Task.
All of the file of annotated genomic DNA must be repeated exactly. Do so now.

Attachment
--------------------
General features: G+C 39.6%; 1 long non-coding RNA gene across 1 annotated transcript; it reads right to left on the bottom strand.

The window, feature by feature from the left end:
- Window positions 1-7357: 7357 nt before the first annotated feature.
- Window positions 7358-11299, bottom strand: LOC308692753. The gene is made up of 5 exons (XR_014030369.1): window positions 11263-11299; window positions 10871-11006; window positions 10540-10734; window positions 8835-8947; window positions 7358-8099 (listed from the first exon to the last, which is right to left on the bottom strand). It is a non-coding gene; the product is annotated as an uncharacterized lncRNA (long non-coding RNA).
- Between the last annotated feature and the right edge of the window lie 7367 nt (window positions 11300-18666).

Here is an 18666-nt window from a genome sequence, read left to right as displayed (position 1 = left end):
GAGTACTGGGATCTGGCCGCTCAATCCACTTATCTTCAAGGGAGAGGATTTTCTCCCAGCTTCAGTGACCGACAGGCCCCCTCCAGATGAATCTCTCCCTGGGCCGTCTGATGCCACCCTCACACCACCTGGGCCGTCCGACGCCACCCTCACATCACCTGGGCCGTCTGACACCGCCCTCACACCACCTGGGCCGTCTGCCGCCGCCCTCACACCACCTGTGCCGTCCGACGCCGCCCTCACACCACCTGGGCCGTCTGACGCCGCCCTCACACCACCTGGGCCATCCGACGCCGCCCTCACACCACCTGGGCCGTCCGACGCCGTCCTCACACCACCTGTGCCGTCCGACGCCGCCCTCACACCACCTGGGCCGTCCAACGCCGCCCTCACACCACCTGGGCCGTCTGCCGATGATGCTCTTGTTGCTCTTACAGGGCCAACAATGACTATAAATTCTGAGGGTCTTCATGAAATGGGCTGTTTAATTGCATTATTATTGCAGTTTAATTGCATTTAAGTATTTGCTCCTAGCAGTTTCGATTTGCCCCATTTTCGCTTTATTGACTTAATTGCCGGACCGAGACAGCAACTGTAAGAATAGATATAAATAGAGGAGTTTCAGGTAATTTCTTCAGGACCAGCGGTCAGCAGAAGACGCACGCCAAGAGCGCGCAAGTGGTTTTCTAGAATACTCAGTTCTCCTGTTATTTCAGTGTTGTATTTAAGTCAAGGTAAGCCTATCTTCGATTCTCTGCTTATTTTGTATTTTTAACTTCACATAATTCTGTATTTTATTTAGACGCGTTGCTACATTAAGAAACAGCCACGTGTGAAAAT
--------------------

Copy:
General features: G+C 39.6%; 1 long non-coding RNA gene across 1 annotated transcript; it reads right to left on the bottom strand.

The window, feature by feature from the left end:
- Window positions 1-7357: 7357 nt before the first annotated feature.
- Window positions 7358-11299, bottom strand: LOC308692753. The gene is made up of 5 exons (XR_014030369.1): window positions 11263-11299; window positions 10871-11006; window positions 10540-10734; window positions 8835-8947; window positions 7358-8099 (listed from the first exon to the last, which is right to left on the bottom strand). It is a non-coding gene; the product is annotated as an uncharacterized lncRNA (long non-coding RNA).
- Between the last annotated feature and the right edge of the window lie 7367 nt (window positions 11300-18666).

Here is an 18666-nt window from a genome sequence, read left to right as displayed (position 1 = left end):
GAGTACTGGGATCTGGCCGCTCAATCCACTTATCTTCAAGGGAGAGGATTTTCTCCCAGCTTCAGTGACCGACAGGCCCCCTCCAGATGAATCTCTCCCTGGGCCGTCTGATGCCACCCTCACACCACCTGGGCCGTCCGACGCCACCCTCACATCACCTGGGCCGTCTGACACCGCCCTCACACCACCTGGGCCGTCTGCCGCCGCCCTCACACCACCTGTGCCGTCCGACGCCGCCCTCACACCACCTGGGCCGTCTGACGCCGCCCTCACACCACCTGGGCCATCCGACGCCGCCCTCACACCACCTGGGCCGTCCGACGCCGTCCTCACACCACCTGTGCCGTCCGACGCCGCCCTCACACCACCTGGGCCGTCCAACGCCGCCCTCACACCACCTGGGCCGTCTGCCGATGATGCTCTTGTTGCTCTTACAGGGCCAACAATGACTATAAATTCTGAGGGTCTTCATGAAATGGGCTGTTTAATTGCATTATTATTGCAGTTTAATTGCATTTAAGTATTTGCTCCTAGCAGTTTCGATTTGCCCCATTTTCGCTTTATTGACTTAATTGCCGGACCGAGACAGCAACTGTAAGAATAGATATAAATAGAGGAGTTTCAGGTAATTTCTTCAGGACCAGCGGTCAGCAGAAGACGCACGCCAAGAGCGCGCAAGTGGTTTTCTAGAATACTCAGTTCTCCTGTTATTTCAGTGTTGTATTTAAGTCAAGGTAAGCCTATCTTCGATTCTCTGCTTATTTTGTATTTTTAACTTCACATAATTCTGTATTTTATTTAGACGCGTTGCTACATTAAGAAACAGCCACGTGTGAAAAT